DOT passes on Bridge-in-a-Backpack as replacement for Carrabassett bridges

Workers maneuver a carbon fiber tube over the Little River in Belfast last year while installing a Bridge-in-Backpack.
Abigail Curtis | BDN
Workers maneuver a carbon fiber tube over the Little River in Belfast last year while installing a Bridge-in-Backpack.
Posted Sept. 08, 2011, at 8:59 p.m.
Last modified Sept. 09, 2011, at 5:36 a.m.

CARRABASSETT VALLEY, Maine — The University of Maine-developed Bridge-in-a-Backpack could have been a quick, easy replacement for two bridges that washed out in the Sugarloaf area after Tropical Storm Irene struck — if only the geometry had worked.

The Maine Department of Transportation passed on the technology because it wasn’t the best style of bridge for the landscape near the Carrabassett River and Brackett Brook, bodies of water that flooded during the Aug. 28 storm, sweeping away a 39-foot and 24-foot bridge, respectively, according to DOT spokesman Mark Latti.

Without a means of crossing the river and brook, commuters on Route 27 were forced to take a detour that added about 34 miles to the trip, according to Latti.

Temporary replacement bridges were completed Tuesday, reopening the road. Now, the DOT is working out what it will do for a long-term solution.

But what about a Maine-made answer, the Bridge-in-a-Backpack?

After nearly a decade of research and development at UMaine’s Advanced Structures and Composites Center, the Bridge-in-a-Backpack has received worldwide attention and has a global customer base.

Bridges have been built or are in planning and construction stages in Russia, Africa, the Caribbean and Middle East, according to Brit Svoboda, president and CEO of Advanced Infrastructure Technologies, the Orono-based company that sells and creates the bridges to specification.

AIT Bridge-in-a-Backpack projects also can be found throughout the Northeast.

But when it came to finding a replacement for the Carrabassett Valley bridges, the DOT passed on the technology in favor of more traditional beam-style bridges.

The DOT doesn’t hold anything against the Bridge-in-a-Backpack technology. In fact, it has “a lot of confidence” in them, Latti said.

“Buried-arch bridges [such as the Bridge-in-a-Backpack] are generally used where there’s a small stream, where there’s not a large waterflow and no history of either debris or flooding,” Latti said.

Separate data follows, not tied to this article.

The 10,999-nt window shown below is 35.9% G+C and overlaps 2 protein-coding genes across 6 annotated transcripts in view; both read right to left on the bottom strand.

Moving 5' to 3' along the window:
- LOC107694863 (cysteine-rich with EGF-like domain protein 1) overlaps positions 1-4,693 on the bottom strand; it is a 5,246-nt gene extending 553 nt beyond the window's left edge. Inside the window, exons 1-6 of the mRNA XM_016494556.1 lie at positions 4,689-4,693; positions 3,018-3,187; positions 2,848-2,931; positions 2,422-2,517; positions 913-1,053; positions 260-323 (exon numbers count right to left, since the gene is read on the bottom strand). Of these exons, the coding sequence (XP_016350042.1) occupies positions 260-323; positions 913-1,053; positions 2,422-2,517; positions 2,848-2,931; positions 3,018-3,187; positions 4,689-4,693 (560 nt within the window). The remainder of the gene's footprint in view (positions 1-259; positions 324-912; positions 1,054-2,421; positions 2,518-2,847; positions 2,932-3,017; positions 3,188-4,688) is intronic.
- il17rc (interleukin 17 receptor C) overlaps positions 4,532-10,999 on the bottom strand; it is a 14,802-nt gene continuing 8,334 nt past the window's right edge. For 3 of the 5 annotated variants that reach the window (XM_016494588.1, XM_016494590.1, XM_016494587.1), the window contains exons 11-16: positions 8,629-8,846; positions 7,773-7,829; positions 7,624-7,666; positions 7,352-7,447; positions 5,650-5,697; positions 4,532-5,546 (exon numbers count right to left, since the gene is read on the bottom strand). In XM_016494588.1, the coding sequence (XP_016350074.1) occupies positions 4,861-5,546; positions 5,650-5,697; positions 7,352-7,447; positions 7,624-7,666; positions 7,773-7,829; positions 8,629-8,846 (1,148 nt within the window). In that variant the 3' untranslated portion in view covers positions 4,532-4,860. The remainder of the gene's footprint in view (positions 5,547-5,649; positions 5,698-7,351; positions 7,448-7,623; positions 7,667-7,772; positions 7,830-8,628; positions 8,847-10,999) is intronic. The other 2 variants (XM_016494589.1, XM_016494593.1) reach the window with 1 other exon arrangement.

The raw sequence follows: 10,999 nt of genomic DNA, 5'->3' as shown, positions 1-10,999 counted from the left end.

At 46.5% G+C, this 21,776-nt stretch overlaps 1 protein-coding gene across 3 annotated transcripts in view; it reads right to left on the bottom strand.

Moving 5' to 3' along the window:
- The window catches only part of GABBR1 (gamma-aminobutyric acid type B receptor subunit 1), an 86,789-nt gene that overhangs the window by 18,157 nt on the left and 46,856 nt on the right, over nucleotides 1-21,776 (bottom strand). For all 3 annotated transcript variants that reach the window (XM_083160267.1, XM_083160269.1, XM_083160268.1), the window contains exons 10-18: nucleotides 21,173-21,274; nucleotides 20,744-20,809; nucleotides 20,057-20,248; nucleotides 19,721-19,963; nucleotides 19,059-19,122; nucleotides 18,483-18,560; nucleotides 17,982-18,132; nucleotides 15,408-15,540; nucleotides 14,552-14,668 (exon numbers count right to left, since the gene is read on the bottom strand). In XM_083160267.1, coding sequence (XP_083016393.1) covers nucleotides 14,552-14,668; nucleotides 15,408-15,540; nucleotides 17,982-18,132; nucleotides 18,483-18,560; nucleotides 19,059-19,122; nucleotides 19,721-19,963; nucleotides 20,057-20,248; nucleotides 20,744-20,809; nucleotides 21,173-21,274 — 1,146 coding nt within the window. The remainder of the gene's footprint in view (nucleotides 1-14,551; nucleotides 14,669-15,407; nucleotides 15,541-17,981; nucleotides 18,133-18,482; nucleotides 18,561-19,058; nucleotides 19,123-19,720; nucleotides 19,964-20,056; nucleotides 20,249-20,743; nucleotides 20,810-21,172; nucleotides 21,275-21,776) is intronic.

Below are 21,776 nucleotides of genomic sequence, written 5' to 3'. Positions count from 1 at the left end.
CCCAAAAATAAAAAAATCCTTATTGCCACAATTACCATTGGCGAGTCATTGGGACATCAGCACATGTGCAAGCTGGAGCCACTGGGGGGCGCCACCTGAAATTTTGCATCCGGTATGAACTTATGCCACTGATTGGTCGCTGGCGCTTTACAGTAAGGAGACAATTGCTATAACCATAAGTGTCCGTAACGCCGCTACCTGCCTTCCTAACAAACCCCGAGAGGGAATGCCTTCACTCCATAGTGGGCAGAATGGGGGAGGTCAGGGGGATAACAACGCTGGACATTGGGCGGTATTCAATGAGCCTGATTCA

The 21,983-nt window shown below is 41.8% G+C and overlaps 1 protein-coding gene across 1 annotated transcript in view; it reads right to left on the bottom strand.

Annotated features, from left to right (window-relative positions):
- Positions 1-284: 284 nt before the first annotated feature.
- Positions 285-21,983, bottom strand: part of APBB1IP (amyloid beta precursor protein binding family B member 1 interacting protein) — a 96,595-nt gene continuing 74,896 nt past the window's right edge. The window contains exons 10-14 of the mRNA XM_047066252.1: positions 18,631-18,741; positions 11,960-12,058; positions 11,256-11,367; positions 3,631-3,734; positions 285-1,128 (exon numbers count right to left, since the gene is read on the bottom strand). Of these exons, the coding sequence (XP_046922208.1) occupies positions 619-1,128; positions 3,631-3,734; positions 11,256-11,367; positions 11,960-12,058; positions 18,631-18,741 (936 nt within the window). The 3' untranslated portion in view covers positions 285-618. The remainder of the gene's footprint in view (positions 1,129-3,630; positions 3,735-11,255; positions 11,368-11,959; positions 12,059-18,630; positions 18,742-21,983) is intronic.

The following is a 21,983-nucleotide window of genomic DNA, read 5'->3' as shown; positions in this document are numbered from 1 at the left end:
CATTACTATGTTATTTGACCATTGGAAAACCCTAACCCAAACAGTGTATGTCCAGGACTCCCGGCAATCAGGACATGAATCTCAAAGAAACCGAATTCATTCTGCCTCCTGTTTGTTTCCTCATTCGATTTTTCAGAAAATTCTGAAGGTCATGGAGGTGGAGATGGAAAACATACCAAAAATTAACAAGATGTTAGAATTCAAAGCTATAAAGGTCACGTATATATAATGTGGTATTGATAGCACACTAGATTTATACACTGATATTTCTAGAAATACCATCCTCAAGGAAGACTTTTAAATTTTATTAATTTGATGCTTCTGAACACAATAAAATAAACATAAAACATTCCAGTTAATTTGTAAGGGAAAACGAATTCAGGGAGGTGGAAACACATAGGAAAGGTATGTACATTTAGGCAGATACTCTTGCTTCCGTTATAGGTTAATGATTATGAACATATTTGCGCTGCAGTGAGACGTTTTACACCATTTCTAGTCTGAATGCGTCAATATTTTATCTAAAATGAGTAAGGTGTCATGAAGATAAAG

“We’re looking for something that’s more of a beam-type structure as opposed to an arch-type structure,” Latti said. Beam bridges allow for more water to flow through and around the bridge and can prevent debris from getting caught underneath and causing a blockage to the stream.

“We want to get these permanent bridges built before the end of November,” Latti said, adding that the DOT was in talks with several potential contractors.

Getting the job done quickly is very important, he said. The washed-out bridges were to the north and south of Sugarloaf Access Road, isolating the popular ski resort and regional economic powerhouse.

The Bridge-in-a-Backpack could have provided that speed, according to Svoboda. Depending on the bridge, construction can be completed in as few as two weeks. AIT says the composite bridges easily can last more than 100 years.

And where traditional bridges need to have beams cast and shipped from a steel plant, the composite arches for Bridge-in-a-Backpack can be cut to length and shipped to the site within 30 days, according to Svoboda.

Svoboda said it was unfortunate that the Bridge-in-a-Backpack didn’t meet the needs for the Carrabassett Valley projects, but that the company is researching new styles of bridges, with AEWC’s help, that might work better for varying landscapes.

Meanwhile, Svoboda said AIT is offering its help and “rapid deployment services” to areas in Vermont, Virginia, New York and other states that were hit hard by Irene.

DOT has used Bridge-in-a-Backpack in other communities throughout Maine, including Pittsfield, Auburn, Belfast, Bradley, North Anson, Hermon and Caribou.

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